“The remarkably well-preserved collection of hand-painted tiles includes some decorated with patterns, biblical scenes, rural settings, animals and colourful birds.”

(Link: www.bournemouthecho.co.uk, Photo by Morgaine, some rights reserved)

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February 1, 2016

Do you know your seven sins? Test yourself with Hieronymus Bosch

Filed under: Art,History by Branko Collin @ 11:32 pm

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There was never a better time to get your Bosch on.

The Noordbrabants Museum in Den Bosch, the town that one of the Netherlands most famous mediaeval painters was named after, has a major exhibit of most of Hieronymus Bosch’ works coming up in less than two weeks.

The Guardian calls it “the impossible”, an exhibition of 20 of Bosch’s 25 surviving panels in a small, local museum. The exhibit will run from 13 February to 8 May 2016.

If you are unable to make it to the museum, the Bosch fever sweeping the country ensures you can engage with the great painter in several other ways. The local newspaper, Brabants Dagblad, has an online quiz that will let you spin the wheel to find out how much you really know about the seven deadly sins. The questions are in Dutch and cover topics as varied as Doutzen Kroes, Roy Donders, frikandels, Mike Tyson, Snow White, civil servants, Louis van Gaal, FIFA, the biggest hamburger in the world, plastic surgery and David Beckham.

The paper has five other games for you, each one based on a different painting by Bosch, which can be reached through the quiz’s main menu.

If Dutch isn’t your forte, broadcaster NTR lets you explore the triptych The Garden of Earthly Delights. There are spoken versions of the interactive tour in Dutch, Dutch for children and English. If you just want to admire the painting, Wikimedia Commons has a huge photo of 30,000 × 17,000 pixels (223 megabytes). Should you print that file, you would need a wall of five metres wide and almost three metres high to display it.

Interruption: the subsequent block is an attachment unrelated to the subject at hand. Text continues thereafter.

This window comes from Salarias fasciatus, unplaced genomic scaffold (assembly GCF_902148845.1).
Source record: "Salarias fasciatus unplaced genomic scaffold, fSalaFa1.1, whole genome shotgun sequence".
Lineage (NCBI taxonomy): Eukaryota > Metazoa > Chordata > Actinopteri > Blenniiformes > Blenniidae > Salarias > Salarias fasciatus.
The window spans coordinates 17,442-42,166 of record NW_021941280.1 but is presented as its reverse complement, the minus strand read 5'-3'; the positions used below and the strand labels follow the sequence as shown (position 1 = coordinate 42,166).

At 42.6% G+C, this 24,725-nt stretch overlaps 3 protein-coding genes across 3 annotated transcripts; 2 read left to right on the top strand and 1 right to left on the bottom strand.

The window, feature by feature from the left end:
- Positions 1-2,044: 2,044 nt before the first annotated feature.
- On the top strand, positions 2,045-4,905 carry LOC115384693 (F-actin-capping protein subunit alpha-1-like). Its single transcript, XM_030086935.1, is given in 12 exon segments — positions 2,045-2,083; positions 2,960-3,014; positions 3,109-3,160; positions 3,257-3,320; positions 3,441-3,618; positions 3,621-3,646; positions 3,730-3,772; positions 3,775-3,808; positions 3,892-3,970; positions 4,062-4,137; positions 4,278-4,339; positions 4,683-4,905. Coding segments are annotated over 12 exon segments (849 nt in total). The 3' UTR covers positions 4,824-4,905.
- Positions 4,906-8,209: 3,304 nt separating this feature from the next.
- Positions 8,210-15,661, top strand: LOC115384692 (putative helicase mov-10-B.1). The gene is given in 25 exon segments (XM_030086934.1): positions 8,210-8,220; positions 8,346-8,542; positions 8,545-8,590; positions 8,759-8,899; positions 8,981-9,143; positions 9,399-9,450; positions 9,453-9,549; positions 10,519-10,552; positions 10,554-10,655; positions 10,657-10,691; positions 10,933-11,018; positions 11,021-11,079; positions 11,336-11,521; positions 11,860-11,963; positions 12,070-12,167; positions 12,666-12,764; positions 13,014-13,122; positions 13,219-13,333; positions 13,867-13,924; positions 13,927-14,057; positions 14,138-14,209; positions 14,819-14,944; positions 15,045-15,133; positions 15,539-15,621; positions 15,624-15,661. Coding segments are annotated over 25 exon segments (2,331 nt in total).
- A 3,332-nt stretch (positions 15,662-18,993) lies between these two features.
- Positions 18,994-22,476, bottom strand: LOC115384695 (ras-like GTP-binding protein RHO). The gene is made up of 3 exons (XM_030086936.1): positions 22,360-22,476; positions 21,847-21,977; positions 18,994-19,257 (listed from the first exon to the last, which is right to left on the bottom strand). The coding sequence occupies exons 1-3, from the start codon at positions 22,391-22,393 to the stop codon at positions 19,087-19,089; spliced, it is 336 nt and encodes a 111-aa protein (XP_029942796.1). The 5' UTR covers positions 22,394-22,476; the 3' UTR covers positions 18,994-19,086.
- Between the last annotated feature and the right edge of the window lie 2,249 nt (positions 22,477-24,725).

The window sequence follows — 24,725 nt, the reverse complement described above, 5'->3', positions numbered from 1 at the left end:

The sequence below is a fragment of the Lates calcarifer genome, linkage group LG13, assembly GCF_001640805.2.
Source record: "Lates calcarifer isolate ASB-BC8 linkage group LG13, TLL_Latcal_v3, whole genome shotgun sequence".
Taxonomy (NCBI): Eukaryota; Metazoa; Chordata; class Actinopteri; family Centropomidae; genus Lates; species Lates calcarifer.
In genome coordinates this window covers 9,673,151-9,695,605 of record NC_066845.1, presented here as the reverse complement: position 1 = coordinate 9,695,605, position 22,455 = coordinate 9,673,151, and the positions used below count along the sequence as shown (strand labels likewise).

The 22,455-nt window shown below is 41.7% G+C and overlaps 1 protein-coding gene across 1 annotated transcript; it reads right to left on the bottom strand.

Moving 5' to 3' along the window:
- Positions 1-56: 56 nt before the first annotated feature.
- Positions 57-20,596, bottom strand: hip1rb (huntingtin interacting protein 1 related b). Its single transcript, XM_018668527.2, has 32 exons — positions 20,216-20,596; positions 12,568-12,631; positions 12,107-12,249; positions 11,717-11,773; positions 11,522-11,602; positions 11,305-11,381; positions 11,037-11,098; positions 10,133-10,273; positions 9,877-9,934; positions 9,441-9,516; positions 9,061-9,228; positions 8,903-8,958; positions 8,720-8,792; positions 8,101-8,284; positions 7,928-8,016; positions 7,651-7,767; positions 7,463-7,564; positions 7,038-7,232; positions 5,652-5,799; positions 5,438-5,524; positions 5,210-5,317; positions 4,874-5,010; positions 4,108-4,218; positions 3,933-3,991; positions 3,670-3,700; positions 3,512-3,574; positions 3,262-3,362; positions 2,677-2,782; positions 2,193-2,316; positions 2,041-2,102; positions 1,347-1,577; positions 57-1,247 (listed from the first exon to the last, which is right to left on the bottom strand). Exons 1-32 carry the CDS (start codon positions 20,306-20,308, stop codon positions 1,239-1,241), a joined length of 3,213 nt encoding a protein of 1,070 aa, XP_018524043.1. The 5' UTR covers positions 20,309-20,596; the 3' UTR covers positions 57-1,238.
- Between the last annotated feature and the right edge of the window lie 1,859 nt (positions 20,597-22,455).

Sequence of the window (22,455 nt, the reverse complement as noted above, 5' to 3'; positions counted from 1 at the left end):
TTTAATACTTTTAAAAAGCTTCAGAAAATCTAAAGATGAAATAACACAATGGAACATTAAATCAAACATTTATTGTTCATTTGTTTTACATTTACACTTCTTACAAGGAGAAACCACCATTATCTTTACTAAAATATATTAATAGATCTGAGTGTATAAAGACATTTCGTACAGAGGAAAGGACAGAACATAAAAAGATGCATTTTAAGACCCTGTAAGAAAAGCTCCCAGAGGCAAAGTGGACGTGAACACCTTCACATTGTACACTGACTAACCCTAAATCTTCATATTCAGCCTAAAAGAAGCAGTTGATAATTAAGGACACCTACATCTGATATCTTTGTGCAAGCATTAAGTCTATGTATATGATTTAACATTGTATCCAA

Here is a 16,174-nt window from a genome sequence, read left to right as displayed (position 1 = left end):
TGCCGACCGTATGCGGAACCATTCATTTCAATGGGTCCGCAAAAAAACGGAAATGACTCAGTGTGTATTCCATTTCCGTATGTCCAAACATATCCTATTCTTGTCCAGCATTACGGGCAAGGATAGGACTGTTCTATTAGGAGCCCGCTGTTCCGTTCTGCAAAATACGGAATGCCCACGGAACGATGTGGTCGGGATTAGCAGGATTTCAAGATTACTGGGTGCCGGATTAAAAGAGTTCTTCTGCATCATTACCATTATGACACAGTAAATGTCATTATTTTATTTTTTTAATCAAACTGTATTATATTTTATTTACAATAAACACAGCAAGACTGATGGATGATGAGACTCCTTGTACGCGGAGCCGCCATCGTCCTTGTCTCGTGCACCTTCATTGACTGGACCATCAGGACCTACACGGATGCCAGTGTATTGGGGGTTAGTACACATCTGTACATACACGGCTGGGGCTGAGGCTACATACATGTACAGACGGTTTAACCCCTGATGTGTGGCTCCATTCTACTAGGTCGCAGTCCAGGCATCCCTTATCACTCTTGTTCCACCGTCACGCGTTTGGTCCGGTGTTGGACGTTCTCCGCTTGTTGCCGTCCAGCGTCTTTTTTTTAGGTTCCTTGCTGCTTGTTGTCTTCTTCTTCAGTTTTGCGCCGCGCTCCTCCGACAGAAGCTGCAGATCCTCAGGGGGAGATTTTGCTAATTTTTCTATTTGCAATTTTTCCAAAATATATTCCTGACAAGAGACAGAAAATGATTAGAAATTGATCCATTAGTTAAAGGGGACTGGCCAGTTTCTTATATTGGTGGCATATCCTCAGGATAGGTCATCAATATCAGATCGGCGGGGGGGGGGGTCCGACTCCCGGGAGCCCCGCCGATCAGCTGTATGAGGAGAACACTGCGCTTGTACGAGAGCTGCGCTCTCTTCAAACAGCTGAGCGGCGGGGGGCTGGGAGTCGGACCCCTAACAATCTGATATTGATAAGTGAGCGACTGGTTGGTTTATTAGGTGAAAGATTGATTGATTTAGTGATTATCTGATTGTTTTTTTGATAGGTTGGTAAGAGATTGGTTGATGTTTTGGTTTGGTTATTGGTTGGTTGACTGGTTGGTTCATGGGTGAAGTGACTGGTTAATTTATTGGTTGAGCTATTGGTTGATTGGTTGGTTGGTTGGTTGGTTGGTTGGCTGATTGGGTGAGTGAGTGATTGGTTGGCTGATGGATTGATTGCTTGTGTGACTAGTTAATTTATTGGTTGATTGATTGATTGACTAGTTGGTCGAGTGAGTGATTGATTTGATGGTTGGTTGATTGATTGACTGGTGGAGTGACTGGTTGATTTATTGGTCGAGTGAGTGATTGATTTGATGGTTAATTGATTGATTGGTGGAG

(Illustration: screenshot of the Brabants Dagblad game, edited to convey the impression of spinning motion)

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January 28, 2016

Unsellable theme park becomes regular park

Filed under: History,Nature by Branko Collin @ 8:34 am

land-van-ooit-videocrop-ralph-denessenLast May the grounds of the Land van Ooit theme park (‘Land of Someday’) in Heusden, Brabant, that has been for sale since 2008, were turned into a temporary regular park by the municipality.

Before opening the grounds to the public again, drones had already taken the opportunity to shoot a couple of videos.


Video: YouTube / Ralph Denessen.


Video: YouTube / WOUW! Luchtopnames.

The theme park’s attractions were auctioned off in 2008, a year after the park went bankrupt. In 2015, after opening the park to the public again, the municipality of Heusden destroyed all the buildings in the park except the 13th century Castle d’Oultremont. It seems the pond with Napoleon’s drowning army also still exists. The municipality is still hoping to sell the grounds.

In 1989 former Efteling CEO Marc Taminiau founded Land van Ooit. He was trying to escape the fierce competition between ride-based amusement parks by creating a theme park based on theatre. The central deceit of the park was that it was its own fairytale country with its own anthem, salute and border crossings. Visitors were called Anderlanders, Otherlanders. Its motto was children are in charge. In its heyday Land van Ooit managed to attract up to 375,000 visitors a year.

(Photo: crop of the Ralph Denessen video)

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December 30, 2015

Borders to change between Belgium and The Netherlands

Filed under: History by Orangemaster @ 7:10 pm

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In February 2014 we told you about a border correction that was to take place between Belgium and The Netherlands two years down the road. Apparently, it should happen in 2016: the Presqu’ile de l’Islal, a small Belgian peninsula stranded on the Dutch bank of the river Meuse (Maas), will become Dutch territory much to the delight of the law on both sides.

At present, the uninhabited Belgian peninsula is off limits to the Dutch police and because it’s only linked to Dutch land, Belgian police can’t go there without a hassle. The story goes that it’s a lawless sex, drugs and rock n’ roll place, especially in the summer. The Belgian cops didn’t like having to go there by boat, either.

Belgium and The Netherlands also have the joint legal weirdness of Baarle-Nassau and Baarle-Hertog to deal with, which is so complicated even Google Streetview had its work cut out for it back in 2010. And then there’s that murder case that gave the place an extra layer of headache.

It’s nice to see a border swap rather than a border dispute in this day and age. Bring on 2016!

(Link: www.theguardian.com, Map by OpenStreetMap contributors, some rights reserved; the big purple line is the border)